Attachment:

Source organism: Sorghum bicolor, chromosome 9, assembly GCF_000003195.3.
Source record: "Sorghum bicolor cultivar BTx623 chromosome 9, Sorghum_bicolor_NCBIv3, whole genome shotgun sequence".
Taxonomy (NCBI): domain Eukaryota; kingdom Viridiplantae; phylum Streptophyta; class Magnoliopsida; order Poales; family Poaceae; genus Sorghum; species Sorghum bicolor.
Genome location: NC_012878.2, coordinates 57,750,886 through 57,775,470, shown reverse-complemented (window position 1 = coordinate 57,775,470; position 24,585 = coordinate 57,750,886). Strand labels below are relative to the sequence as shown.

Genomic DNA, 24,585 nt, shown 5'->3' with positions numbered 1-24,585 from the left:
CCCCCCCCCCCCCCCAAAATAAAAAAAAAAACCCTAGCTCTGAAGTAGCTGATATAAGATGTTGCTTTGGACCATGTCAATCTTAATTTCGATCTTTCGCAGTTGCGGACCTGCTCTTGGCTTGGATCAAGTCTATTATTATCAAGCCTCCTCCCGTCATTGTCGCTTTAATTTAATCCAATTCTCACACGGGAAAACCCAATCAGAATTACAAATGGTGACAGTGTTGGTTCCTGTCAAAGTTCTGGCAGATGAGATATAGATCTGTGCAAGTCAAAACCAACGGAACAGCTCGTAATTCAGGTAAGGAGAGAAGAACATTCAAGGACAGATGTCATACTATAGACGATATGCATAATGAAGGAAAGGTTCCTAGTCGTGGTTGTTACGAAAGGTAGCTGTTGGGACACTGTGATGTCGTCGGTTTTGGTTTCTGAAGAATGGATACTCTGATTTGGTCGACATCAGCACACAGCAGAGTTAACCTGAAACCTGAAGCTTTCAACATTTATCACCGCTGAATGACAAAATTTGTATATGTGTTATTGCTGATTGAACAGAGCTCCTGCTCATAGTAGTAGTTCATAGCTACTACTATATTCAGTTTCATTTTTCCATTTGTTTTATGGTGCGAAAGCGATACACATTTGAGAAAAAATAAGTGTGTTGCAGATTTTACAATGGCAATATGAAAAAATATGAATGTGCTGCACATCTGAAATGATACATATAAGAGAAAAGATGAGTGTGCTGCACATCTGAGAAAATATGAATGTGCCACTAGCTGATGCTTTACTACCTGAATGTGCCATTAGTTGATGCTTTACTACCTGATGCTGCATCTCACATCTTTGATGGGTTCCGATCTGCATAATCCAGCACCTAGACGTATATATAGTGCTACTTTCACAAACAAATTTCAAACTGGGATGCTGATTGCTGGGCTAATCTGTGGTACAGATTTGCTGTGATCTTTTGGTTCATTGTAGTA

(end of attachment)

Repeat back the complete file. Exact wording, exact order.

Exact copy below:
Source organism: Sorghum bicolor, chromosome 9, assembly GCF_000003195.3.
Source record: "Sorghum bicolor cultivar BTx623 chromosome 9, Sorghum_bicolor_NCBIv3, whole genome shotgun sequence".
Taxonomy (NCBI): domain Eukaryota; kingdom Viridiplantae; phylum Streptophyta; class Magnoliopsida; order Poales; family Poaceae; genus Sorghum; species Sorghum bicolor.
Genome location: NC_012878.2, coordinates 57,750,886 through 57,775,470, shown reverse-complemented (window position 1 = coordinate 57,775,470; position 24,585 = coordinate 57,750,886). Strand labels below are relative to the sequence as shown.

Genomic DNA, 24,585 nt, shown 5'->3' with positions numbered 1-24,585 from the left:
CCCCCCCCCCCCCCCAAAATAAAAAAAAAAACCCTAGCTCTGAAGTAGCTGATATAAGATGTTGCTTTGGACCATGTCAATCTTAATTTCGATCTTTCGCAGTTGCGGACCTGCTCTTGGCTTGGATCAAGTCTATTATTATCAAGCCTCCTCCCGTCATTGTCGCTTTAATTTAATCCAATTCTCACACGGGAAAACCCAATCAGAATTACAAATGGTGACAGTGTTGGTTCCTGTCAAAGTTCTGGCAGATGAGATATAGATCTGTGCAAGTCAAAACCAACGGAACAGCTCGTAATTCAGGTAAGGAGAGAAGAACATTCAAGGACAGATGTCATACTATAGACGATATGCATAATGAAGGAAAGGTTCCTAGTCGTGGTTGTTACGAAAGGTAGCTGTTGGGACACTGTGATGTCGTCGGTTTTGGTTTCTGAAGAATGGATACTCTGATTTGGTCGACATCAGCACACAGCAGAGTTAACCTGAAACCTGAAGCTTTCAACATTTATCACCGCTGAATGACAAAATTTGTATATGTGTTATTGCTGATTGAACAGAGCTCCTGCTCATAGTAGTAGTTCATAGCTACTACTATATTCAGTTTCATTTTTCCATTTGTTTTATGGTGCGAAAGCGATACACATTTGAGAAAAAATAAGTGTGTTGCAGATTTTACAATGGCAATATGAAAAAATATGAATGTGCTGCACATCTGAAATGATACATATAAGAGAAAAGATGAGTGTGCTGCACATCTGAGAAAATATGAATGTGCCACTAGCTGATGCTTTACTACCTGAATGTGCCATTAGTTGATGCTTTACTACCTGATGCTGCATCTCACATCTTTGATGGGTTCCGATCTGCATAATCCAGCACCTAGACGTATATATAGTGCTACTTTCACAAACAAATTTCAAACTGGGATGCTGATTGCTGGGCTAATCTGTGGTACAGATTTGCTGTGATCTTTTGGTTCATTGTAGTA